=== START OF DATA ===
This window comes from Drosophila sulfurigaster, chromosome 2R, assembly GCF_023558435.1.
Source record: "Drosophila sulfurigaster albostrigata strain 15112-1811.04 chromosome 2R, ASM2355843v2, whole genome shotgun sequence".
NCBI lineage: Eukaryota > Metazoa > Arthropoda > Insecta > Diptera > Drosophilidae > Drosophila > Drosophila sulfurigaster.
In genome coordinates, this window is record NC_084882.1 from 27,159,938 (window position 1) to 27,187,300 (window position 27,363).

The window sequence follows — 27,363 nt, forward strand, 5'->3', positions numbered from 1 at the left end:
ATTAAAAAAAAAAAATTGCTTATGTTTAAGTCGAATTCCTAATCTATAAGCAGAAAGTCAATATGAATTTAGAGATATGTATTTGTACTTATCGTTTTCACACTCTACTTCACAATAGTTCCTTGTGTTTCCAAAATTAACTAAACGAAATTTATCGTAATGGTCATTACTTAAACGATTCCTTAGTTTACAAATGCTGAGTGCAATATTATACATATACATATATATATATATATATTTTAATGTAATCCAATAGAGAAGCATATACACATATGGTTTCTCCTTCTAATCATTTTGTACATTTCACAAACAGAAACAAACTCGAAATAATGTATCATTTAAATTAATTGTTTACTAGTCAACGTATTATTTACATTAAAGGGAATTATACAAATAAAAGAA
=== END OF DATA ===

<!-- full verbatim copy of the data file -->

This window comes from Drosophila sulfurigaster, chromosome 2R, assembly GCF_023558435.1.
Source record: "Drosophila sulfurigaster albostrigata strain 15112-1811.04 chromosome 2R, ASM2355843v2, whole genome shotgun sequence".
NCBI lineage: Eukaryota > Metazoa > Arthropoda > Insecta > Diptera > Drosophilidae > Drosophila > Drosophila sulfurigaster.
In genome coordinates, this window is record NC_084882.1 from 27,159,938 (window position 1) to 27,187,300 (window position 27,363).

The window sequence follows — 27,363 nt, forward strand, 5'->3', positions numbered from 1 at the left end:
ATTAAAAAAAAAAAATTGCTTATGTTTAAGTCGAATTCCTAATCTATAAGCAGAAAGTCAATATGAATTTAGAGATATGTATTTGTACTTATCGTTTTCACACTCTACTTCACAATAGTTCCTTGTGTTTCCAAAATTAACTAAACGAAATTTATCGTAATGGTCATTACTTAAACGATTCCTTAGTTTACAAATGCTGAGTGCAATATTATACATATACATATATATATATATATATTTTAATGTAATCCAATAGAGAAGCATATACACATATGGTTTCTCCTTCTAATCATTTTGTACATTTCACAAACAGAAACAAACTCGAAATAATGTATCATTTAAATTAATTGTTTACTAGTCAACGTATTATTTACATTAAAGGGAATTATACAAATAAAAGAA